Eating Out with a Toddler

My daughter’s eyes search the tabletop in the restaurant. I race her for any potential projectiles or breakables that her sticky fingers can reach. I immediately remove the small plate in front of her. As I put the cutlery away, she lunges for the salt shaker and instinctively turns it over. When she sees gravity expel the salt from the shaker a look of wonderment overcomes her little face. Now I have to extinguish that look.

It sucks, but the alternative is a mound of salt on the table, broken plates, and a fork in my arm. I wish I could be stronger. I wish I could say, “Yes, restaurant patrons that is my daughter making a scene in the restaurant. I know you wish we didn’t come out here, but we’re humans too! We want to pay $10 for salmon chowder without any salmon in it!”

But I’m not strong enough to withstand the looks from those patrons who didn’t ask for deafening cries with their fish and chips. So, I break the seal for the plays to run when eating with toddler in a restaurant:

Preparation and the Restaurant Kit

The battle starts before you sit at the table. Give your toddler something to do while the adults don’t talk about Daniel Tiger or Paw Patrol. Bring paper and crayons. If you don’t mind hunting for stickers around your table at the end of your meal, have some stickers on hand too.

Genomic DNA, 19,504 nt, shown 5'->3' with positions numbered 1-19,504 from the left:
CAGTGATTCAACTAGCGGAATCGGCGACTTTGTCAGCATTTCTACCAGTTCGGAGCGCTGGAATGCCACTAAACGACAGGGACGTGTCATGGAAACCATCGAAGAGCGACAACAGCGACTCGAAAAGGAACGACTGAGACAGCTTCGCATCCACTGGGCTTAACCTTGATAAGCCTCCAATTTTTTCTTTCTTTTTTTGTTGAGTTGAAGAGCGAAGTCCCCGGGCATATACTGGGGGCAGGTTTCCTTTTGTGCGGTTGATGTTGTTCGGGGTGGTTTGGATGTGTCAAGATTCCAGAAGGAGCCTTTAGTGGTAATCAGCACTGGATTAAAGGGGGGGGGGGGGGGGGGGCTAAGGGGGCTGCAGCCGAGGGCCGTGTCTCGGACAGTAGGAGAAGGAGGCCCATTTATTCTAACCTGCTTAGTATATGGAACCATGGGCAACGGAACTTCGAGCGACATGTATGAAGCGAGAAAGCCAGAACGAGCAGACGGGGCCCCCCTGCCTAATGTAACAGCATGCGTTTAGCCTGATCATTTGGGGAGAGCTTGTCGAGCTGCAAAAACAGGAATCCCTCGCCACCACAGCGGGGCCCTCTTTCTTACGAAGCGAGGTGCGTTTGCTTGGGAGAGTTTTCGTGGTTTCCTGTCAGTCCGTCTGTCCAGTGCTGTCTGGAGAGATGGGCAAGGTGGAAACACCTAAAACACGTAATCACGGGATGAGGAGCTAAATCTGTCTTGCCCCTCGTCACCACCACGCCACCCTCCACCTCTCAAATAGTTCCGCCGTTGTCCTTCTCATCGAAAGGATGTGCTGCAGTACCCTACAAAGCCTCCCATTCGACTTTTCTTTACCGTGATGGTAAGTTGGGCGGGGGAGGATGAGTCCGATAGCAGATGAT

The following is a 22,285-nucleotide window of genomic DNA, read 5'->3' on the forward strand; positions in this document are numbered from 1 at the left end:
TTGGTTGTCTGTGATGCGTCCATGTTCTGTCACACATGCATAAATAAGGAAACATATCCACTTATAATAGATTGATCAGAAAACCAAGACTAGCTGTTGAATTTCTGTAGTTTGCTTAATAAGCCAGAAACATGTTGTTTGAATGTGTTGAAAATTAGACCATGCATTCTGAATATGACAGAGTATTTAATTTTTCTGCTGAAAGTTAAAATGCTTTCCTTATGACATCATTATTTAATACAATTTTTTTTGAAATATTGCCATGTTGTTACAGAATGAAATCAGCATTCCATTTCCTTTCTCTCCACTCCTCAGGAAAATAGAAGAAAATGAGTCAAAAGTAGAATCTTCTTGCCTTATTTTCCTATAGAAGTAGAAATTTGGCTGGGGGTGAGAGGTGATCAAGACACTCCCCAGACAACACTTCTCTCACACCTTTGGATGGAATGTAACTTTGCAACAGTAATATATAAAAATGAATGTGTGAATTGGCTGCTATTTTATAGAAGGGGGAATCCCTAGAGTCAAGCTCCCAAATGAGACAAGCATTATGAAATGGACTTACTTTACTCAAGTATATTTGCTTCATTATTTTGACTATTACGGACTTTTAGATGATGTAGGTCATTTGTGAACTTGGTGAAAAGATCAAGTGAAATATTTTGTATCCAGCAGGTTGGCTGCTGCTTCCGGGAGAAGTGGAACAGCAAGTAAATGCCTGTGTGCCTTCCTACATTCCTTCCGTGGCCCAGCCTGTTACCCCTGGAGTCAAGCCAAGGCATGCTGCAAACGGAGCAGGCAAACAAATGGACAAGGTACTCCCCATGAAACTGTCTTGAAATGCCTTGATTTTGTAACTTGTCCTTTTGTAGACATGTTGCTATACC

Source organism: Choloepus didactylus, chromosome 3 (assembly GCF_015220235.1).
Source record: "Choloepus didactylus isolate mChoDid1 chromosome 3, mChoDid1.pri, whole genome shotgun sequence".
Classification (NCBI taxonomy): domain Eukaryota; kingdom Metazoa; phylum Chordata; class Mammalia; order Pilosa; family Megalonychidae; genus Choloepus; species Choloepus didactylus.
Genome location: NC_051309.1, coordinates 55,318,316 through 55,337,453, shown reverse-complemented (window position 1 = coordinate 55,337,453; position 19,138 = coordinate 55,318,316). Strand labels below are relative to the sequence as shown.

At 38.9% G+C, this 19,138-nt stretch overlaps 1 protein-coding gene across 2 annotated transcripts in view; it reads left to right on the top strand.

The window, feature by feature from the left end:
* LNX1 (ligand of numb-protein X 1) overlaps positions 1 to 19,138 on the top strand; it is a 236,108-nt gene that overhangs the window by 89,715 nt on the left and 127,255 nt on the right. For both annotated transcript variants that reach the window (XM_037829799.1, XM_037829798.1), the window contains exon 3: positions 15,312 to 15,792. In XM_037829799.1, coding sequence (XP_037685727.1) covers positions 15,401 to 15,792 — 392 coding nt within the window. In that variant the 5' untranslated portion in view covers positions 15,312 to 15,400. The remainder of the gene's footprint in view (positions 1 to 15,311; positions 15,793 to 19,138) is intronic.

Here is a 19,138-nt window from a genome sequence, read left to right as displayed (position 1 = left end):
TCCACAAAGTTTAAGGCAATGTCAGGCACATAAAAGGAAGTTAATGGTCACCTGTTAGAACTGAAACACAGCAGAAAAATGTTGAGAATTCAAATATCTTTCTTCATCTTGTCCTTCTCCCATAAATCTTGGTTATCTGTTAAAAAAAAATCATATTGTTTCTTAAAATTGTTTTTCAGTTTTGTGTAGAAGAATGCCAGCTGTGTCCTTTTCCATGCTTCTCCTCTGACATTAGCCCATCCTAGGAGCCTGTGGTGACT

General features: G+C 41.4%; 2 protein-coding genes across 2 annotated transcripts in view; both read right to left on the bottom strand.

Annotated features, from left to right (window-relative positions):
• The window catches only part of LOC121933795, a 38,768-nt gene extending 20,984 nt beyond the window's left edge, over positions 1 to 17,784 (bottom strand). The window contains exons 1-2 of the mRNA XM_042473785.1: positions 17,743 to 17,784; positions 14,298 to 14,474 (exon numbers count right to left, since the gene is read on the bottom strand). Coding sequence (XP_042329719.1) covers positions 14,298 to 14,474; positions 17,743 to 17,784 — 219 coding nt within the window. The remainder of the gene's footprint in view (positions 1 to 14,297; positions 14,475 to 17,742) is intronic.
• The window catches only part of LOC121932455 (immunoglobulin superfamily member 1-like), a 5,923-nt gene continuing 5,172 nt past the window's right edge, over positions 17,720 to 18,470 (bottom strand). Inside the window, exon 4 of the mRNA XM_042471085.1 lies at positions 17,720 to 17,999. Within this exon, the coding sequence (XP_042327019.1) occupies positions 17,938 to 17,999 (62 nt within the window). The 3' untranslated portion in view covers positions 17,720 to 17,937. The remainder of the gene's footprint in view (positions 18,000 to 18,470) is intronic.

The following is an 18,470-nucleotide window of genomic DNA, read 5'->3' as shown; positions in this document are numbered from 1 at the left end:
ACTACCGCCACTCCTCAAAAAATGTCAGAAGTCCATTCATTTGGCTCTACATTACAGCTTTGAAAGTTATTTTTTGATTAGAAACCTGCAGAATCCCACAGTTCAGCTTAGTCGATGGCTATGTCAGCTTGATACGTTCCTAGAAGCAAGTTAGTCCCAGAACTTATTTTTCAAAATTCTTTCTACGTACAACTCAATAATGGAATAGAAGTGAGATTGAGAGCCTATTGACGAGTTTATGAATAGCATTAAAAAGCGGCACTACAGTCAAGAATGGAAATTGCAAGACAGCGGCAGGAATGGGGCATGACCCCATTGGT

Until our Little Beast Mode masters cutlery, we will bring wet wipes. She prefers eating with her hands and in our experience she’s immune to sticky hands. It’s amazing. She uses her hands to pick up noodles, chicken wings and fruit; and she never feels they get sticky!

Some restaurants are familiar with the destructive nature of children. These restaurants have learned to supply kids with plastic cups. In case we go to a restaurant who hasn’t learned their lesson, we bring our little one her own cup.

Order Appetizers Immediately

Now that you’re seated at the table, order appetizers immediately. Nothing quiets down my hungry Little Beast Mode more than food.

This serves a dual purpose. You get food to your little one (and you) quicker. And you hurry the whole restaurant experience for everyone.

No tablets. No screens. No problem.

We don’t give our Little Beast Mode a tablet or our phones at the dinner table. We try everything else before we get to this place. We’ve never been that desperate and she’s never been that terrible. We walk her around the restaurant. We distract her with various games. We let her perform magic tricks with the napkins.

A restaurant can be a big ask for a toddler with the curiosity of a… well, a toddler. We give her quite a bit of leeway, but we want her to learn to socialize and behave in a positive manner. To us, that means no screens at the table.

My family loves to go to restaurants. We don’t plan on stopping because it makes us or other people uncomfortable. We do want to make the experience as tantrum-free as possible.

So to all the parents who are too scared to take their kids to a restaurant: Chin up. Be proud. Prepare and remember that just because you’re a parent, doesn’t mean you can’t pay for overrated unimaginative food and a crisp craft beer.

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